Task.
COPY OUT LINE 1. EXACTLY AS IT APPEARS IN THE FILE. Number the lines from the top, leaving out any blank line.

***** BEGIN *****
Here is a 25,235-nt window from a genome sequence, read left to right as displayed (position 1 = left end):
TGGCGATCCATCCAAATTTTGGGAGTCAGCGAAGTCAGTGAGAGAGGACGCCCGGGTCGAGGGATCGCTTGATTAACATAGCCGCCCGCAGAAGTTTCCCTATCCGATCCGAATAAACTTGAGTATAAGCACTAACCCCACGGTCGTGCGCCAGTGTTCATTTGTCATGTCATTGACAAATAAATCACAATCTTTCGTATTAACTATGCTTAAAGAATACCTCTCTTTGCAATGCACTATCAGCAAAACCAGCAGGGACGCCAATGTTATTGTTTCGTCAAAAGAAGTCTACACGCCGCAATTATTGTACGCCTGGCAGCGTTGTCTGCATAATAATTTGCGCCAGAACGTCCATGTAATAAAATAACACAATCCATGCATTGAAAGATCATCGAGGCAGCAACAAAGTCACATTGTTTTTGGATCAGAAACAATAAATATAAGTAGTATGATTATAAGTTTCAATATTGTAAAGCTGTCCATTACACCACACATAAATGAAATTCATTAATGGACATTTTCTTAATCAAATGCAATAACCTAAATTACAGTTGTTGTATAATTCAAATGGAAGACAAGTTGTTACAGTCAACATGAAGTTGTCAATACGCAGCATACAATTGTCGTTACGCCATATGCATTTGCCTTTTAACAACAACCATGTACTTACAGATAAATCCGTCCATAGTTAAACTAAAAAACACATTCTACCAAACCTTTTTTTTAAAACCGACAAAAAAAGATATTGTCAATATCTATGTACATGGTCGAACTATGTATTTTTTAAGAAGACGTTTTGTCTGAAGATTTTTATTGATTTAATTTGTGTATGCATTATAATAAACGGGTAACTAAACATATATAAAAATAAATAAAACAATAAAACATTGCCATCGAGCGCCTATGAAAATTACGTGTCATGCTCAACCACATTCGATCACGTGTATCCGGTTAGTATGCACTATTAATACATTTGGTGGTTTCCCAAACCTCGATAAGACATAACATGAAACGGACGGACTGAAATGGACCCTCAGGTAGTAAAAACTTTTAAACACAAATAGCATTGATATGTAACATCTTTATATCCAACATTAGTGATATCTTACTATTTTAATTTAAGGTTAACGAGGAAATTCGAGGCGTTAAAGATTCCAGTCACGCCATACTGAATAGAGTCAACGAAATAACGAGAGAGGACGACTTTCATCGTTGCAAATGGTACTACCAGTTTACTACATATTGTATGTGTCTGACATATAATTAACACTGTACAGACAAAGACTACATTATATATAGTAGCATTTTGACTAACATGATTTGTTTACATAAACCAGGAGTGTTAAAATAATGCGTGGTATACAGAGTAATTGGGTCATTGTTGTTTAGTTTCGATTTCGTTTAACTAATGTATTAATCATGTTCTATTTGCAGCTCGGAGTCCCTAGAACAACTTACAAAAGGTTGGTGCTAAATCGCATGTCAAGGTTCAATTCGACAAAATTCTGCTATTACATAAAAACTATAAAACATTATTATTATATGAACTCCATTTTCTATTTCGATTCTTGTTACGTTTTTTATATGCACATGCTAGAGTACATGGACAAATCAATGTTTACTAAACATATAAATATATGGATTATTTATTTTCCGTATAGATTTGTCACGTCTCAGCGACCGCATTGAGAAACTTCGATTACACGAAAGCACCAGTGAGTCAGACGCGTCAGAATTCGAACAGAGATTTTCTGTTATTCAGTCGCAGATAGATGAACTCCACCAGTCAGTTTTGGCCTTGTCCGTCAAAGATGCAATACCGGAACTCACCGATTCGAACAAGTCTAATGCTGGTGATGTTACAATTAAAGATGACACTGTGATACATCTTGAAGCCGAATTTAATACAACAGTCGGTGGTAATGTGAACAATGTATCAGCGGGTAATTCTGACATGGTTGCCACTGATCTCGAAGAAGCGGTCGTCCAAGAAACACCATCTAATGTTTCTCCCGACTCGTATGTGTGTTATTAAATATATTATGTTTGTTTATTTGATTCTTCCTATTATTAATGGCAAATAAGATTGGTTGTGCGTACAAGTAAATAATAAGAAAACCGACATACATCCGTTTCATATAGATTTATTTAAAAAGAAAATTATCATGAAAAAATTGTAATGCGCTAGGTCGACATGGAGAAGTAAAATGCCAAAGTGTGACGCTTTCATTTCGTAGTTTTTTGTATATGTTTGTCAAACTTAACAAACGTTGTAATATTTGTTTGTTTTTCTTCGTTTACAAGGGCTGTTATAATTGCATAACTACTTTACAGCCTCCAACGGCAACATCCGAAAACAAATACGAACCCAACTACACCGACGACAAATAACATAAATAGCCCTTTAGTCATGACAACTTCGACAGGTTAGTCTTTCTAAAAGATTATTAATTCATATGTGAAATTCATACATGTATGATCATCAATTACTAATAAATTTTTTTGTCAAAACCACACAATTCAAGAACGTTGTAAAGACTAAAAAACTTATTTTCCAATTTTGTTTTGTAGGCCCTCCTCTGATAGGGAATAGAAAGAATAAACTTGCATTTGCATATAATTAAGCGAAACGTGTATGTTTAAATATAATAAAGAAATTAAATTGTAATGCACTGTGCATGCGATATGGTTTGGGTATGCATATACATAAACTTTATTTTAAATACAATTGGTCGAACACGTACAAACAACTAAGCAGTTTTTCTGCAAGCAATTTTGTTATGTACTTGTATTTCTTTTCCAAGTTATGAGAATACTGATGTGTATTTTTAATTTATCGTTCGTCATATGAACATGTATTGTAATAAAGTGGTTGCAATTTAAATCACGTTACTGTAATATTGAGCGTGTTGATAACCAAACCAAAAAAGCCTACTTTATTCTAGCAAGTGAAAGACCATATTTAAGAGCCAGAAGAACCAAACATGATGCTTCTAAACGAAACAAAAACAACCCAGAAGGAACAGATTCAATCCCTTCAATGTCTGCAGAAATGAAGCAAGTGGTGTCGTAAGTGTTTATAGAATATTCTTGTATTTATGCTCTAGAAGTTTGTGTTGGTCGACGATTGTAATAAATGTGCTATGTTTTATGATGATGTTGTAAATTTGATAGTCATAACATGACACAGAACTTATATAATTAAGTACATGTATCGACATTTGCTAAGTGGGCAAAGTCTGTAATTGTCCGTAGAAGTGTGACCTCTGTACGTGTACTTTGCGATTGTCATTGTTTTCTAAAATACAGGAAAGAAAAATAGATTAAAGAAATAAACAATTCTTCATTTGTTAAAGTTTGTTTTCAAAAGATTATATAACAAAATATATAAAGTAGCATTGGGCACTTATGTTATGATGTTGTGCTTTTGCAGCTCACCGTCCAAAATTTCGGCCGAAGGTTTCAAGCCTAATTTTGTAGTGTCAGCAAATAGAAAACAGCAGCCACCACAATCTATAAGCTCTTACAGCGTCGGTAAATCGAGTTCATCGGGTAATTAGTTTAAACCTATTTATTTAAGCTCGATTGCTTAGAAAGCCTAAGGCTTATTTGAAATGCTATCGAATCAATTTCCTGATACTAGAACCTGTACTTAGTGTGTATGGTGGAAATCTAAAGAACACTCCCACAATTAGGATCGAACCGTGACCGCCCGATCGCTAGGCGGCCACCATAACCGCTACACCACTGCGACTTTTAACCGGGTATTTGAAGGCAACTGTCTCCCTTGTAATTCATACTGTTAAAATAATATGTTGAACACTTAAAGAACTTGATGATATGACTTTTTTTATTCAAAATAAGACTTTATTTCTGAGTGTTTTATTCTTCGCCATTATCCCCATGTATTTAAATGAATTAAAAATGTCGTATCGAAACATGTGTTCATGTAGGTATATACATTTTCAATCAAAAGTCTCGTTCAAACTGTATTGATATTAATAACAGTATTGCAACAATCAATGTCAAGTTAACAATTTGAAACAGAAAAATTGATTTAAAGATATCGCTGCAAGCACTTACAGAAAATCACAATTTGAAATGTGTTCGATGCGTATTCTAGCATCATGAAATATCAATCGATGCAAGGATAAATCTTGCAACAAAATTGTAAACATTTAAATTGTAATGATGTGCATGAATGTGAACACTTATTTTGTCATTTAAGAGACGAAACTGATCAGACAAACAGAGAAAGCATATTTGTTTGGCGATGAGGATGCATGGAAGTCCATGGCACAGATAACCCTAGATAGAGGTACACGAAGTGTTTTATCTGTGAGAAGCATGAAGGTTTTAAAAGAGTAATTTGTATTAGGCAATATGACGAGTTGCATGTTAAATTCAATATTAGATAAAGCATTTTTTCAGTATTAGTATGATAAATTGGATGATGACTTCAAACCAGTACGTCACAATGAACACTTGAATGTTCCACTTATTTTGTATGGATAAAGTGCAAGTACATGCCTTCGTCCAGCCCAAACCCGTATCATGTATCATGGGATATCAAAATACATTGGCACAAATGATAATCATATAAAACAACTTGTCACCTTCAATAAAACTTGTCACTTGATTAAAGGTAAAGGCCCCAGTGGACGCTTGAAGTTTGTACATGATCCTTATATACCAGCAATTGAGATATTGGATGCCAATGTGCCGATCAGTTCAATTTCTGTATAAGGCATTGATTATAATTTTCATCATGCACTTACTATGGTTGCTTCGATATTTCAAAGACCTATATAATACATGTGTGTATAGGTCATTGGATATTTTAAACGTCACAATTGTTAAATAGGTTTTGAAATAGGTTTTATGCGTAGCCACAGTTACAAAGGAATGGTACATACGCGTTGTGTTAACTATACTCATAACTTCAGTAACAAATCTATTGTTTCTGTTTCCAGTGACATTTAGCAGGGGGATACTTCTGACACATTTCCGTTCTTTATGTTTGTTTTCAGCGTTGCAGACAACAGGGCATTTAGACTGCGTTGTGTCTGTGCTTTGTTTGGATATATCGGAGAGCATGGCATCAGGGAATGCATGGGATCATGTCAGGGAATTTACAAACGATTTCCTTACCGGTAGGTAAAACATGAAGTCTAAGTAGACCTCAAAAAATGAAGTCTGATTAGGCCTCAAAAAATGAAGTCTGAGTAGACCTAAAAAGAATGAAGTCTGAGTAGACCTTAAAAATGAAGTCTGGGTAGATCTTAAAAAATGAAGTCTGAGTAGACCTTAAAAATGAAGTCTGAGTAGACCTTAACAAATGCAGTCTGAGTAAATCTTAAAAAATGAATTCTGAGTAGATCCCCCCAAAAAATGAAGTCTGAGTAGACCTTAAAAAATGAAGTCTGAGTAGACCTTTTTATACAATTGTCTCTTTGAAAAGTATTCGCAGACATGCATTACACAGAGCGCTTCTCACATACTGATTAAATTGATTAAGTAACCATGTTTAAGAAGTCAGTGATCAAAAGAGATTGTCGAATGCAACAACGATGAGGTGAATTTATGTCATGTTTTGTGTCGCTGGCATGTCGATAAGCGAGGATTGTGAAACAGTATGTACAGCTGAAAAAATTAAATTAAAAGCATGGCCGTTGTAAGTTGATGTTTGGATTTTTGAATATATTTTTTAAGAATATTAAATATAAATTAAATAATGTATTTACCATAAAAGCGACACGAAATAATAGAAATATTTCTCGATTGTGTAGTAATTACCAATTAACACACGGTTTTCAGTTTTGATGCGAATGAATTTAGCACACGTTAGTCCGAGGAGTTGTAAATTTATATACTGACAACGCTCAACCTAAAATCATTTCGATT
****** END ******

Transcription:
Here is a 25,235-nt window from a genome sequence, read left to right as displayed (position 1 = left end):